Once you’ll established what license options you’ve got you can also confirm if and where the AppServer, Browser Based Gateway and/or Self Destruct Website are installed.

For the AppServer, navigate to Administration->Authorized Web Servers.  From here you’ll see the NetBIOS names for your Primary, High Availability and AppServer webservers.  If you need to obtain the IP address for any NetBIOS names you can use the nbtstat (NetBIOS over TCP/IP) command.

To confirm if you have the Self Destruct Push Pull website installed externally from the core website (its default installation) navigate to Administration->System Settings->self destruct messages->Self Destruct Settings and check for an entry under Separate Site URL,

Again, if you need to obtain the IP address for the supplied URL you can perform a DNS lookup of that URL by using the nslookup command.  Lastly, to confirm if you’ve installed the Browser Based Gateway on a separate server navigate to Administration->Remote Session Management->Browser Base Gateway Settings,

And under Configure Remote Session Gateway->Gateway URL you’ll see the URL of the server where it’s installed.  Again, you can use the nslookup command to locate your IP address.

Where Do You Obtain Instructions and Check Dependencies?

This part is really easy.  You have three options available for accessing the Upgrade Instructions.  These are;

  1. Accessed from our website documentation page https://www.clickstudios.com.au/documentation/
  1. Accessed from the website Checksums page https://www.clickstudios.com.au/passwordstate-checksums.aspx (the link is the same as that used for the documentation page above)
  1. Documentation is included in the CSIP Package you download.  Once extracted, the PDF is located in Passwordstate\Upgrade Instructions.  This is simply a local copy of the same Upgrade Instructions available from our website.

And lastly, regardless of how you’ve accessed the Upgrade Instructions, the Upgrade Dependency Matrix, covering all modules is located in Section 12 of the document,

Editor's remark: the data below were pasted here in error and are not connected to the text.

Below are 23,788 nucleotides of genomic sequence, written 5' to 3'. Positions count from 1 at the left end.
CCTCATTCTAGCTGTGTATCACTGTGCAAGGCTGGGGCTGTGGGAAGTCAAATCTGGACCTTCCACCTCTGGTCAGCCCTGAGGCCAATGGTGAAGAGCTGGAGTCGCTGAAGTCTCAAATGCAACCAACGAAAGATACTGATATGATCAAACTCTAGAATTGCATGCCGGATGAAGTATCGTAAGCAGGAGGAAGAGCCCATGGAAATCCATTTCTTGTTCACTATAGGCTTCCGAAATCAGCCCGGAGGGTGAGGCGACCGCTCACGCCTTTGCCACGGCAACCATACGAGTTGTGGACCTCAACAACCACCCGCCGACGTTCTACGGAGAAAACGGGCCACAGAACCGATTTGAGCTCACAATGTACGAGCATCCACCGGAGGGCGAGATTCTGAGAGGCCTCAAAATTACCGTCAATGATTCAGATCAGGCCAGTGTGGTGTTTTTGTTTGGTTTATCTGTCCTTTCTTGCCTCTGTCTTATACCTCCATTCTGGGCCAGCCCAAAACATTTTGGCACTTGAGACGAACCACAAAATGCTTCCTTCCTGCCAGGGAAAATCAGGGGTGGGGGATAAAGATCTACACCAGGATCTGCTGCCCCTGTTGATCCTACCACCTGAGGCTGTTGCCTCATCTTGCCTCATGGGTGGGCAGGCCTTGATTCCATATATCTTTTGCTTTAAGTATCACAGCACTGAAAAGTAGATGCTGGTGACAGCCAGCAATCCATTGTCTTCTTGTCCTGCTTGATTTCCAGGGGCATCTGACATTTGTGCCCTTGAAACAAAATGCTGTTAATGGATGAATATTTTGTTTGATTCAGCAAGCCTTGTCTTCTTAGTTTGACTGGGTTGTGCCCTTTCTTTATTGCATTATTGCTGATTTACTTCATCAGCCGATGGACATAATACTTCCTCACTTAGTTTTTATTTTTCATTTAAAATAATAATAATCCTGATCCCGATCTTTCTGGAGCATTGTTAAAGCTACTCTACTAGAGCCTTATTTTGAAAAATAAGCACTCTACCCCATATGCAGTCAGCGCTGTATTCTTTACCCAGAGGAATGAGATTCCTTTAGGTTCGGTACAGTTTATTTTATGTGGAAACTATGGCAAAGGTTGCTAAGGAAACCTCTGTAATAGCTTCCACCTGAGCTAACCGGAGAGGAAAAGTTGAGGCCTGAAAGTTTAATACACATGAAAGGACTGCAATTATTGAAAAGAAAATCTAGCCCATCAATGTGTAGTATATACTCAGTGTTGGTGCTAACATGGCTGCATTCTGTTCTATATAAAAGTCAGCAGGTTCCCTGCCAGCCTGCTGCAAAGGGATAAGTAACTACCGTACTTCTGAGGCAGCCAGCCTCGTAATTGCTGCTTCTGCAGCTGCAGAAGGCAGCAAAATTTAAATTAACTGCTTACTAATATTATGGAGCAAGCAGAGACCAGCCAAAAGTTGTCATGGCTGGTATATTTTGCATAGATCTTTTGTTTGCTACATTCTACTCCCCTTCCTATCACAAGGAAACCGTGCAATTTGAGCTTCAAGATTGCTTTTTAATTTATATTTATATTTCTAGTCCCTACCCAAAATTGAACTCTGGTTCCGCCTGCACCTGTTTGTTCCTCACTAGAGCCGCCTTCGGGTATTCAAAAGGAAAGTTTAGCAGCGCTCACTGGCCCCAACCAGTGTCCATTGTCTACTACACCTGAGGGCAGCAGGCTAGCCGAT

Where Do I Get The Source Files From?

The only location you should ever obtain your source files from is https://www.clickstudios.com.au/passwordstate-checksums.aspxNever obtain Passwordstate source files from a 3rd Party Systems Integrator, Authorized Reseller or other person etc. 

When downloading from the Checksums page you will be downloading from the Click Studios Content Delivery Network.  This is a geographically distributed group of servers that provide fast delivery of our CSIP packages. 

Each build of Passwordstate includes the latest source files for all modules.  These are located in the Install path of your Passwordstate webserver under \inetpub\Passwordstate\downloads.

By following the high level processes in this blog you can,

  • Identify your current installed version of Passwordstate,
  • Confirm what you’re licensed for, have installed, and where,
  • Find the latest build available and the changes it contains,
  • Understand what components require updates, and,
  • Obtain the latest source files and instructions. 

From there you can plan out the upgrade(s), submit change requests and seek the approvals to move forward.

If you’d like to share your feedback please send it through to support@clickstudios.com.au.